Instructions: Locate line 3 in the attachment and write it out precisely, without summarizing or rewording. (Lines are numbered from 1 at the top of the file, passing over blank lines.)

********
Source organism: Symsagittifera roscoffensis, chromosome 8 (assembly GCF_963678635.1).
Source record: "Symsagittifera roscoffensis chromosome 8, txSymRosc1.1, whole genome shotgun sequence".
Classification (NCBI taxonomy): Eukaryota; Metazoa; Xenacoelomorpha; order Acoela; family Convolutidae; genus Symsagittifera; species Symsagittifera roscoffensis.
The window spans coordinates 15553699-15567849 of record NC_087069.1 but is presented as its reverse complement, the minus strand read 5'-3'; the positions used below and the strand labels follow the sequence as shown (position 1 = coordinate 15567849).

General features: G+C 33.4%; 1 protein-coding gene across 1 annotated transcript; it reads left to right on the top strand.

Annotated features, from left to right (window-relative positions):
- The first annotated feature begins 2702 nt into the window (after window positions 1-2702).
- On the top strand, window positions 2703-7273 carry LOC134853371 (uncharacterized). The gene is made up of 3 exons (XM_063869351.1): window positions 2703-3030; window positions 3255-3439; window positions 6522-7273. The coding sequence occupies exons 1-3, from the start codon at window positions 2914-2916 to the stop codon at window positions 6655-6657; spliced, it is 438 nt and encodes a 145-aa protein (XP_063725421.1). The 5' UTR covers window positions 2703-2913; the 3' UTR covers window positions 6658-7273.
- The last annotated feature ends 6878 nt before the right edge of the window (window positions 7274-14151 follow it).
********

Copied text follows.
Classification (NCBI taxonomy): Eukaryota; Metazoa; Xenacoelomorpha; order Acoela; family Convolutidae; genus Symsagittifera; species Symsagittifera roscoffensis.